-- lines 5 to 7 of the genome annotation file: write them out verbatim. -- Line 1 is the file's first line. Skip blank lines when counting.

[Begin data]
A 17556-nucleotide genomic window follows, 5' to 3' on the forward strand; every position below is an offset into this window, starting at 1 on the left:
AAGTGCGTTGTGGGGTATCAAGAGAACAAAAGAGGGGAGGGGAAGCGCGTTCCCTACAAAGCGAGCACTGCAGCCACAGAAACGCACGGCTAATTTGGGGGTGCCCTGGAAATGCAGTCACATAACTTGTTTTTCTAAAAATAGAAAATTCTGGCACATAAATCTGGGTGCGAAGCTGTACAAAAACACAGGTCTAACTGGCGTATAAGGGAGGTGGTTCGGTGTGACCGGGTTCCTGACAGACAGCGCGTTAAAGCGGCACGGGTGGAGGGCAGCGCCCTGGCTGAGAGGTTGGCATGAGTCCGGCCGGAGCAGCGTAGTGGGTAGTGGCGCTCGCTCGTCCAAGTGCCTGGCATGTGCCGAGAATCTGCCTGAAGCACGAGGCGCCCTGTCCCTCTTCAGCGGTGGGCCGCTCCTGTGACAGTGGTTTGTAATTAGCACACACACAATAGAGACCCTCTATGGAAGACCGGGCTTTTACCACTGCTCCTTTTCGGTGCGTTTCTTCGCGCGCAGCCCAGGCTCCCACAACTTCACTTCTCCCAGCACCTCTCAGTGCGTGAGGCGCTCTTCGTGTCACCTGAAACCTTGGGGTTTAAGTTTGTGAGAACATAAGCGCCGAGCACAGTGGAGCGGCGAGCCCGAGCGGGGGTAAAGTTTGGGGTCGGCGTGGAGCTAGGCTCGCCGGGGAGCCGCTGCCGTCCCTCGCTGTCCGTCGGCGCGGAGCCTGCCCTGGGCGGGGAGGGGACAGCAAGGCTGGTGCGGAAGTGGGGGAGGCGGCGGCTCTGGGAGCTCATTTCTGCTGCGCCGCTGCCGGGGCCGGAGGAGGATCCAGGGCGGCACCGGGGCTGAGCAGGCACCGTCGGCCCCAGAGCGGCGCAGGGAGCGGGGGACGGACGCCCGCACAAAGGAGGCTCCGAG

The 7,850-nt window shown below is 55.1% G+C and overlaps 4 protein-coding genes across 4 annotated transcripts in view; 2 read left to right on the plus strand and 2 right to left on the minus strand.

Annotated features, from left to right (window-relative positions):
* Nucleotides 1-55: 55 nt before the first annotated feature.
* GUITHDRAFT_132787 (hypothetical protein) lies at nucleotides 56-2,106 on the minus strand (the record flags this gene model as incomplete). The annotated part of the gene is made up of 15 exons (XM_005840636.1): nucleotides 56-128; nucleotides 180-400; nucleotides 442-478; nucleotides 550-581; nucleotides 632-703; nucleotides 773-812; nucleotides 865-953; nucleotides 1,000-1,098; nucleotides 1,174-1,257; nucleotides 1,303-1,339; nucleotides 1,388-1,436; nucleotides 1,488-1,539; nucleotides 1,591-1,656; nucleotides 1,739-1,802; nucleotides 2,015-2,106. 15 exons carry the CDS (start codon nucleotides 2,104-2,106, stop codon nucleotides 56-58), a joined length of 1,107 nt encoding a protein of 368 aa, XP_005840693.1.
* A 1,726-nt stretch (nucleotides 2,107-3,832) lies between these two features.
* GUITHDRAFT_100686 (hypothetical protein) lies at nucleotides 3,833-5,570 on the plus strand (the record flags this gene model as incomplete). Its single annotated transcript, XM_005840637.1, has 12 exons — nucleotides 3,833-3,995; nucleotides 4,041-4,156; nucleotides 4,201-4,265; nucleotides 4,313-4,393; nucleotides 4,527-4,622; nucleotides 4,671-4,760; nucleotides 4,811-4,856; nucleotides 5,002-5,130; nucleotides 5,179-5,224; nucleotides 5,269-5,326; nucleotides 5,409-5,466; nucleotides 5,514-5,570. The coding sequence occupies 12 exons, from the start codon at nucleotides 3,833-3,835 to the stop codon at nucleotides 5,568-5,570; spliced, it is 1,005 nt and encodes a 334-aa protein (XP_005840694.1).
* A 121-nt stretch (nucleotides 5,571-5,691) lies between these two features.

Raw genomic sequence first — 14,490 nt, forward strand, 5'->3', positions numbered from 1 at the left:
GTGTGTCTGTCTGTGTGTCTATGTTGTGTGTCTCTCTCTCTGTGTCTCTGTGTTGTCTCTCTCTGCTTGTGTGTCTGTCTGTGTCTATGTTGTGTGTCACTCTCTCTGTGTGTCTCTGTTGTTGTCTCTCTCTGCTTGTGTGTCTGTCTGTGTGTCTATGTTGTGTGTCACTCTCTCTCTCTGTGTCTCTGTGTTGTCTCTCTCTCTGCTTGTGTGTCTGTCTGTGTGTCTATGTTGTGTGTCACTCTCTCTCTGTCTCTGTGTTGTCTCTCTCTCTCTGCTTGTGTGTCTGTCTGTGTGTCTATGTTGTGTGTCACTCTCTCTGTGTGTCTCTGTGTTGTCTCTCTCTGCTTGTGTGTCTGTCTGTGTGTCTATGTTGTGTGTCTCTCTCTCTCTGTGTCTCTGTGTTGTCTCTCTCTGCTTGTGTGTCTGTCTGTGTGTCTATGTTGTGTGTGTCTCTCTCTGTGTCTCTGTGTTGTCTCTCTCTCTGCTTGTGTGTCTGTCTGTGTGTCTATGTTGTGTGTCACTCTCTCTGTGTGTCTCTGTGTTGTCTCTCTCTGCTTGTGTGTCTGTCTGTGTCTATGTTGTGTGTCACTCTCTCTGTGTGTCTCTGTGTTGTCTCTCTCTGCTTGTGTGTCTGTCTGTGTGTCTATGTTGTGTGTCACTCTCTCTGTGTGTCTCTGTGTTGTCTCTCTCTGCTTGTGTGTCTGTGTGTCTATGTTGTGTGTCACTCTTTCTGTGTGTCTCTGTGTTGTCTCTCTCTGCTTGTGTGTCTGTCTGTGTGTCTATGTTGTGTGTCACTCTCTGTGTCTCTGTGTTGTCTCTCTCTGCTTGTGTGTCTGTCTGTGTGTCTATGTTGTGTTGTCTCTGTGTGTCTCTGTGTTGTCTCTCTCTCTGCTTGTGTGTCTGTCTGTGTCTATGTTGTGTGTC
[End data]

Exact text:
* Nucleotides 1-55: 55 nt before the first annotated feature.
* GUITHDRAFT_132787 (hypothetical protein) lies at nucleotides 56-2,106 on the minus strand (the record flags this gene model as incomplete). The annotated part of the gene is made up of 15 exons (XM_005840636.1): nucleotides 56-128; nucleotides 180-400; nucleotides 442-478; nucleotides 550-581; nucleotides 632-703; nucleotides 773-812; nucleotides 865-953; nucleotides 1,000-1,098; nucleotides 1,174-1,257; nucleotides 1,303-1,339; nucleotides 1,388-1,436; nucleotides 1,488-1,539; nucleotides 1,591-1,656; nucleotides 1,739-1,802; nucleotides 2,015-2,106. 15 exons carry the CDS (start codon nucleotides 2,104-2,106, stop codon nucleotides 56-58), a joined length of 1,107 nt encoding a protein of 368 aa, XP_005840693.1.
* A 1,726-nt stretch (nucleotides 2,107-3,832) lies between these two features.